I spoke with a builder/remodeler yesterday about replacing windows.  My common sense tells me that my huge single pane windows heat up my little house like you wouldn't believe.  $1000 to do all of the windows sounds like a no brainer investment for vinyl, double pane, low e, 5/8 inch insulated.  That price includes my big sliding door. 

He thinks that no one should replace the windows JUST for efficiency.  He thinks I will notice comfort and allergen differences more than efficiency.  It was kind like he wanted to say yes I will save..but hesitated. 

His words  " If all you have now is single pane aluminum windows in your home, you may as well have a big gaping hole in your walls.  They do nothing except keep the water out."  I would be floored beyond belief if replacing the windows DID NOT make a difference in my bills.  I am pretty sure that is what I will do next.

Sep 13, 2007 01:34 AM #17
Rainmaker
581,710
Dena Stevens Coriz
Rocky Mountain Realty - Canon City, CO
Putting The Real Into Realtor Since 2004

This is an interesting conversation. Maybe it's a regional thing. But I've never heard of denim insulation - what a great idea! Didn't know it was less susceptible to mold (not a huge issue in Colorado). My only thought about turning the water heater off or down is : will it use a whole lot of energy to get the temp back up to use? Obviously, being in warmer climates your water heater doesn't cool off much, but it doesn't stay at a useable temp does it?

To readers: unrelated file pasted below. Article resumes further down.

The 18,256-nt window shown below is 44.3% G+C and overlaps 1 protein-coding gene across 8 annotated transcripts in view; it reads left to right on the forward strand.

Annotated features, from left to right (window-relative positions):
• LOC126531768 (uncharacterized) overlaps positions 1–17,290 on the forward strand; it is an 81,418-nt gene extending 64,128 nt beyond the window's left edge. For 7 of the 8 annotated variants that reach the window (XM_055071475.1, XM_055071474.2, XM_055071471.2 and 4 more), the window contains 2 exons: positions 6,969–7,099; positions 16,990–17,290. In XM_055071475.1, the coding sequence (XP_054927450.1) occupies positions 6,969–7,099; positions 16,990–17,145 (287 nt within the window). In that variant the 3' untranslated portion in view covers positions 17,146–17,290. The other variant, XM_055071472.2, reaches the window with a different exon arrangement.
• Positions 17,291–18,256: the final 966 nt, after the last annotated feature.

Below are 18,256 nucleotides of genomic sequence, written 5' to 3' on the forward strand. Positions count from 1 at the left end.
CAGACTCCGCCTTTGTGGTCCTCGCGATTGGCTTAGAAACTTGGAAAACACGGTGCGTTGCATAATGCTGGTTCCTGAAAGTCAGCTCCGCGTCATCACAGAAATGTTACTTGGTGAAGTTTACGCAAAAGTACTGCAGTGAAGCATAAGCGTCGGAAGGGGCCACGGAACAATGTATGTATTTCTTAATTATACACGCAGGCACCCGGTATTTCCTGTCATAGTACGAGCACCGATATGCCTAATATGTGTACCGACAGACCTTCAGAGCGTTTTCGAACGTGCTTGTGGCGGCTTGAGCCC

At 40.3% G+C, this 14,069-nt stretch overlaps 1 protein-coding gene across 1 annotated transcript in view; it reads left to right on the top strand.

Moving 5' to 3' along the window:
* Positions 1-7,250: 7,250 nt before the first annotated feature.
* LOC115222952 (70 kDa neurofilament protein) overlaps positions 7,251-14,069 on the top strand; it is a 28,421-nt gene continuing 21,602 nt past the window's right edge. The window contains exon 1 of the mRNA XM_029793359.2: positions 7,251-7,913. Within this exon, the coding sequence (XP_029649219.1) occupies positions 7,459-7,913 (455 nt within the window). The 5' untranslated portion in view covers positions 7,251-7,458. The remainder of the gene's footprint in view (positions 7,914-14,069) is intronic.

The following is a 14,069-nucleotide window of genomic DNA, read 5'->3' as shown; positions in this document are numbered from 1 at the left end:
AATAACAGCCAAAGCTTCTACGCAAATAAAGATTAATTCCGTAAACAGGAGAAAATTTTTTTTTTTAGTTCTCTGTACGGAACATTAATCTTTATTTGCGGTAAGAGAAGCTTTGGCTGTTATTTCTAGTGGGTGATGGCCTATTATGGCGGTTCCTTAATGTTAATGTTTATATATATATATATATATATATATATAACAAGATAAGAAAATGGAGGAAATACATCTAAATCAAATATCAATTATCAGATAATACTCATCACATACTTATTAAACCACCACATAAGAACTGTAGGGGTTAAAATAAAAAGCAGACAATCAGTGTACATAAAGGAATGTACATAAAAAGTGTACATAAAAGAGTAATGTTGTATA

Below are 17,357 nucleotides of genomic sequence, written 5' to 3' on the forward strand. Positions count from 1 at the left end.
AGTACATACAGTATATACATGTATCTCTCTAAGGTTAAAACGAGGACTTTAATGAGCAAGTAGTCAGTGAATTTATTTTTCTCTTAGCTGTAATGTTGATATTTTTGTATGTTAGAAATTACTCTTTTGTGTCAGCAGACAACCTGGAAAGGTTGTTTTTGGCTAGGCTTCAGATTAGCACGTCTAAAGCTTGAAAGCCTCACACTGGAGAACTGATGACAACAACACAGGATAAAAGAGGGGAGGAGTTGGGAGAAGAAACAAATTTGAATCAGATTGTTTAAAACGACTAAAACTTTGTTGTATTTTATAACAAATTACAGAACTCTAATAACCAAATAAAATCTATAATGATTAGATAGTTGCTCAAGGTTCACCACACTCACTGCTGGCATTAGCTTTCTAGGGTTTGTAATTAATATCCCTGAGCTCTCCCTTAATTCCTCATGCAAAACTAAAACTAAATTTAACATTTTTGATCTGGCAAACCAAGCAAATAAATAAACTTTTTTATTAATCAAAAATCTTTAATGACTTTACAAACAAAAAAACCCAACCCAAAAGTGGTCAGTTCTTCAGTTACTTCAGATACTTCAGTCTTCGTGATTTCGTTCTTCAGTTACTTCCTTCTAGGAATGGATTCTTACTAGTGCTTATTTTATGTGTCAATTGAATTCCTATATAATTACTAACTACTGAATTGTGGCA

Sep 13, 2007 01:35 AM #18
Rainmaker
202,803
Stephanie Edwards-Musa
thredUP.com - The Woodlands, TX
knitwit at thred UP

Dena,  with the humidity along the coast..mold is a HUGE issue.  :(  go to www.ultratouch.com and check out the denim insulation.

Also, I'm so glad that you asked about the water. I was wondering the same thing. 

Sep 13, 2007 01:39 AM #19
Rainmaker
581,710
Dena Stevens Coriz
Rocky Mountain Realty - Canon City, CO
Putting The Real Into Realtor Since 2004
My guess that there is a formula. If the temp is at least X you can turn the water heater off. And vice a versa. My fear would be to have a cold front come by and forget to turn it back on. What kind of damage could it do? To the water heater and to my shower. Of course a solar heater would be ideal!
Sep 13, 2007 01:46 AM #20
Rainmaker
202,803
Stephanie Edwards-Musa
thredUP.com - The Woodlands, TX
knitwit at thred UP

Dena,  with your climate up there I would be careful.  Down here...if it gets to 60 degrees we think it is about to snow.

I think I might try unplugging my water heater at night for a while.  That is atleast 7 hours of it not heating.  Hmm....Will be interesting.

Sep 13, 2007 01:49 AM #21
Rainmaker
581,710
Dena Stevens Coriz
Rocky Mountain Realty - Canon City, CO
Putting The Real Into Realtor Since 2004
I wonder > hummm. I once purchased an appliance timer, maybe $10. If your water heater is electric would that work? Bet it's worth asking at the hardware store. I used it on my Swamp cooler and it worked out very well.
Sep 13, 2007 01:54 AM #22
Rainmaker
202,803
Stephanie Edwards-Musa
thredUP.com - The Woodlands, TX